In 1904 Carlos Iberti travelled to Madrid and obtained a permit from the Spanish Government to search Vigo Bay using Giuseppe Pino’s famous submarine. Spain bent over backwards to support his commercial scheme in an age when archaeology and awareness of heritage were advanced. As Iberti wrote, “In Madrid valuable friends awaited me at every step: Cabinet Ministers, Under-Secretaries of State, Members of Parliament, Generals and Admirals all took the deepest interest in the enterprise, and vied with each other in offering me their powerful aid… In three months my negotiations with the Government of His Majesty Alphonso III brought me a Royal Decree, which, sanctioned by the Council of Ministers, bears the signature of his Excellency General Don José Ferrandiz, the present Naval Minister… I return to Italy, full of dreams…” Spain even dispatched its finest destroyer, the Clemente, to assist the Italian’s commercial venture.
A hundred years before Odyssey Marine Exploration formulated the idea of classifying finds into ‘Trade Goods’ and ‘Cultural Artifacts’ categories, Spain applied a similar entrepreneurial model. As well as handing over 20% of all finds to the State, an extension to Iberti’s first concession dating to 24 August 1907 legislated for cultural artefacts to be retained by Spain in return for the market value of the object: “In fulfillment of what has been established by Art. 351 of the Civil Code, if any objects of interest to Science or Art or of any historic value should be extracted, they shall be given to the State, if it is required, and the State will pay the fair price, which will be fixed by experts, taking into account the expenses of their recovery.”
The arc of Spain’s eagerness to salvage since 1622 off the Florida Keys prevailed in Vigo Bay into the mid-20th century. Italian teams continued operations under the direction of Iberti, Count George Khevenhüller of Austria and the engineer Enrique Venturini in 1924, when they dredged the sunken fleet using a half-ton grab bucket suspended from a boom, which bit vast holes through the mud down to the ballast of every buried wreck. What is variably described as the 23-foot bowsprit or rudder assembly of the Almirante was lifted. Just before World War II a Dutch team brought a diving bell to Vigo Bay fitted with dredging equipment mounted on its open lower end, salvaged for 18 months, charted the positions of over 20 wrecks and raised tons of ships’ frames and planks. Several tons of hull were lifted from the Canoto in 1939.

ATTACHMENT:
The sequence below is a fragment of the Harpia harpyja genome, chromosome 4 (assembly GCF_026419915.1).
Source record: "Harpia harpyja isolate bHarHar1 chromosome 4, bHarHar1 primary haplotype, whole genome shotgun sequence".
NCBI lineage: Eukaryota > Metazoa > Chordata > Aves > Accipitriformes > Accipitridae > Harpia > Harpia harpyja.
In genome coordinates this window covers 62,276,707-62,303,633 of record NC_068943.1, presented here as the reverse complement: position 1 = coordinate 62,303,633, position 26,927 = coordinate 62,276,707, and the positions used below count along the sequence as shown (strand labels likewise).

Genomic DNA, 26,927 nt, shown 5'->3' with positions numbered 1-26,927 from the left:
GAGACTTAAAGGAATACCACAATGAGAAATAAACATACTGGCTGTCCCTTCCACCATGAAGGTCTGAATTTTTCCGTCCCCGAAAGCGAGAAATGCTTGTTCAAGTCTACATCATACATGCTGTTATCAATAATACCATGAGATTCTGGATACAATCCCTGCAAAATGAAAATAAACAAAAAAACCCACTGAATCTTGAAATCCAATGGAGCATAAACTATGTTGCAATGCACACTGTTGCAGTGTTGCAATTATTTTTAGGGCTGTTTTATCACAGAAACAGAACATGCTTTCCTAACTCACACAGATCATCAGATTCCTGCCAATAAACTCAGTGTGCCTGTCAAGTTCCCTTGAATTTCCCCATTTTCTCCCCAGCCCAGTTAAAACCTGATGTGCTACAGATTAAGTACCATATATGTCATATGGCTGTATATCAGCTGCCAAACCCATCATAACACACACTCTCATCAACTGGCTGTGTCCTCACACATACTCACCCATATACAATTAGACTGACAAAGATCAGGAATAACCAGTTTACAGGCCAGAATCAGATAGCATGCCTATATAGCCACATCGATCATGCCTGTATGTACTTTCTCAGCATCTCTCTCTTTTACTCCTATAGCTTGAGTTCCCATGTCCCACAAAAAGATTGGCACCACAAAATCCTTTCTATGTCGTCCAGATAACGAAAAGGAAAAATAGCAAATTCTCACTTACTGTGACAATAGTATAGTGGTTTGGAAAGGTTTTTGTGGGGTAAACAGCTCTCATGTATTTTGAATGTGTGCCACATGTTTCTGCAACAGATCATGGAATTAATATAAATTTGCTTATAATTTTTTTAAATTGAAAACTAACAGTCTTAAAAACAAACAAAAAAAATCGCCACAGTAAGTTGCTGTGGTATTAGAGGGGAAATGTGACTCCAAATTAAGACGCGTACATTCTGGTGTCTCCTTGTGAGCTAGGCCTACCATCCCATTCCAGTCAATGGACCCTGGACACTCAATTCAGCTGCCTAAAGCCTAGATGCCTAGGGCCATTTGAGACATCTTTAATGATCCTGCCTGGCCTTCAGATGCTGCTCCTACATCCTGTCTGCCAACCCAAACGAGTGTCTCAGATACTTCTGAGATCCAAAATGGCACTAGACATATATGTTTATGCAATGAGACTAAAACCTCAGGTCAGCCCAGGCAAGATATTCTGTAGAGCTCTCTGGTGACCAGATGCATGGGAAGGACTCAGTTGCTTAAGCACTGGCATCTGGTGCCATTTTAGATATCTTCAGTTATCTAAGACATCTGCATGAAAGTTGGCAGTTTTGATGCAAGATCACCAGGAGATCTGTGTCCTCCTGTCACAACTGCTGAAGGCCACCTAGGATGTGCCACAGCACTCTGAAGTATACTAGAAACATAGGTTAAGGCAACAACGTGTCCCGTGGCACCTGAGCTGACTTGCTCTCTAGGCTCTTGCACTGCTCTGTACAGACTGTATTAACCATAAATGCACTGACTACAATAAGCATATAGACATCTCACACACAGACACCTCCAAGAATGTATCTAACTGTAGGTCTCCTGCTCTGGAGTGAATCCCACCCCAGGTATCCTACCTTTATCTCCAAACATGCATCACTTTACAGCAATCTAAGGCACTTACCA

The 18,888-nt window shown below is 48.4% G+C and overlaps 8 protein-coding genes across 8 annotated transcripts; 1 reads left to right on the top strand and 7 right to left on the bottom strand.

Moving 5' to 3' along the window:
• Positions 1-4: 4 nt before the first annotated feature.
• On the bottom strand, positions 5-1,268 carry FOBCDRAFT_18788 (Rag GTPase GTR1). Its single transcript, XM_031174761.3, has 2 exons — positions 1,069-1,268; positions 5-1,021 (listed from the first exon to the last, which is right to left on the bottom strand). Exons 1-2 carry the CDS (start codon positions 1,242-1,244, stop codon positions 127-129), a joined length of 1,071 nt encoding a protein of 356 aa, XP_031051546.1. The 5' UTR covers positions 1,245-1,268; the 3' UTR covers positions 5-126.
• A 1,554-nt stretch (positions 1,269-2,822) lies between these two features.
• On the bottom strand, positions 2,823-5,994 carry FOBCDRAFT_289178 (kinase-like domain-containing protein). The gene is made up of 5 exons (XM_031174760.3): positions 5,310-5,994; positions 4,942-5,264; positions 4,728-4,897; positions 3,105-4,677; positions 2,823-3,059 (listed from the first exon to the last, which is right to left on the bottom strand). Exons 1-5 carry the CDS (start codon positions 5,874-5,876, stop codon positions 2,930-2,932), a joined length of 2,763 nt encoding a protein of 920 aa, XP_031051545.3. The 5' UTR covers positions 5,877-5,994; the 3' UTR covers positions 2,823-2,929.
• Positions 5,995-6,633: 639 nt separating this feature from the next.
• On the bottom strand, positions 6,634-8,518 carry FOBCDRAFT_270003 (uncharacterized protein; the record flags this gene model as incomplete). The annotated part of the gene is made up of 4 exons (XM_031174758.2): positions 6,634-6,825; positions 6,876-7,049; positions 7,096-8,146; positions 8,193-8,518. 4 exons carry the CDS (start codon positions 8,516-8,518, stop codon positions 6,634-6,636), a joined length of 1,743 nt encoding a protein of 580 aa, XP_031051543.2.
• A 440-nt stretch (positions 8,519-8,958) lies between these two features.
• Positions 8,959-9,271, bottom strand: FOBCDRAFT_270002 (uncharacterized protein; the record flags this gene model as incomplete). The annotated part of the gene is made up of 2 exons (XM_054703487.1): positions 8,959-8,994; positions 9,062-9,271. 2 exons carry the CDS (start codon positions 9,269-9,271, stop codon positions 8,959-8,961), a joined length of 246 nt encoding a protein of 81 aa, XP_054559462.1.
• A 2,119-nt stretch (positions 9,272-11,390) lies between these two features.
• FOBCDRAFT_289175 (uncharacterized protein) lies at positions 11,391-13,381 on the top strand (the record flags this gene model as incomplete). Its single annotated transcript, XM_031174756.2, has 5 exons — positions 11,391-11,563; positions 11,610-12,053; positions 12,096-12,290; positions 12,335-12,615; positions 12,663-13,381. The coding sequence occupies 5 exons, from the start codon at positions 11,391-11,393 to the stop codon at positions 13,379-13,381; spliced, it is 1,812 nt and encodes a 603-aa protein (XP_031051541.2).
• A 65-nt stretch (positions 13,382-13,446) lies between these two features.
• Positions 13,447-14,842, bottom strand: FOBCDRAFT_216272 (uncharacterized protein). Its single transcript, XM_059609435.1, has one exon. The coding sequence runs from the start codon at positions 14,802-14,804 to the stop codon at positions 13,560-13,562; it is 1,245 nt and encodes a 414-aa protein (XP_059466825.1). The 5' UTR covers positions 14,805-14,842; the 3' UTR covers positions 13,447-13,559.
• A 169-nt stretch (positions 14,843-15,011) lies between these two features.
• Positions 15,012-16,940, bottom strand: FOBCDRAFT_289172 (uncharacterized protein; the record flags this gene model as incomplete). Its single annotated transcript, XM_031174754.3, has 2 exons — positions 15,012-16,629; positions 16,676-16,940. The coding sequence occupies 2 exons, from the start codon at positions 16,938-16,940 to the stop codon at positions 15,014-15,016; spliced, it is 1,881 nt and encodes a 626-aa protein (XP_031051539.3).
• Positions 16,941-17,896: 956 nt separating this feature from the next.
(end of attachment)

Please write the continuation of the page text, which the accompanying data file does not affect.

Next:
Spain’s commercial salvage of the Vigo Bay treasure ships continued as late as 1955, when John Potter received a three-year concession from the Ministry of Marine under the following conditions: “The Spanish State will be entitled to the entire property of all that is salvaged, paying to the concessionary, in Spanish national currency, a 50 per 100 of its value while the extracted goods do not exceed one million pesetas and a 40 per 100 of such as exceed said amount… The Spanish State, however, reserves the rights to disclaim in favor of the concessionary… the property of such objects that are not considered worthy of conservation, without having to pay any price for the extraction thereof.” Irrespective of whether great riches truly ever ended up on the bottom of Vigo Bay in 1702, Spain’s subsequent 253 years of commercial salvage must go down as history’s most extensive continuous attempt by any nation to recover ‘treasure’.
In declaring the Black Swan silver Spanish patrimony, the US Court has trampled into the ground a field of well-planted precedents. As recently as 1965 the Marquis de Morry del Val, Spanish Ambassador to the United States, admitted by letter quite candidly in relation to the newly discovered 1715 Plate Fleet off Florida that Spain had lost its claim to the treasure when it abandoned all efforts at recovery. The USA’s subsequent legal declaration of the Atocha and Margarita as Fisher property should serve as a clear precedent favouring the salvor (as it has for the past 2,500 years) in the ‘Black Swan’ case, a conclusion made even easier by this site’s location in international waters. Fidel Castro’s galleon hunting company Carisub has salvaged numerous Spanish warships and merchant vessels off Cuba (over 100 colonial wrecks according to press reports). Again Spain turned a blind eye.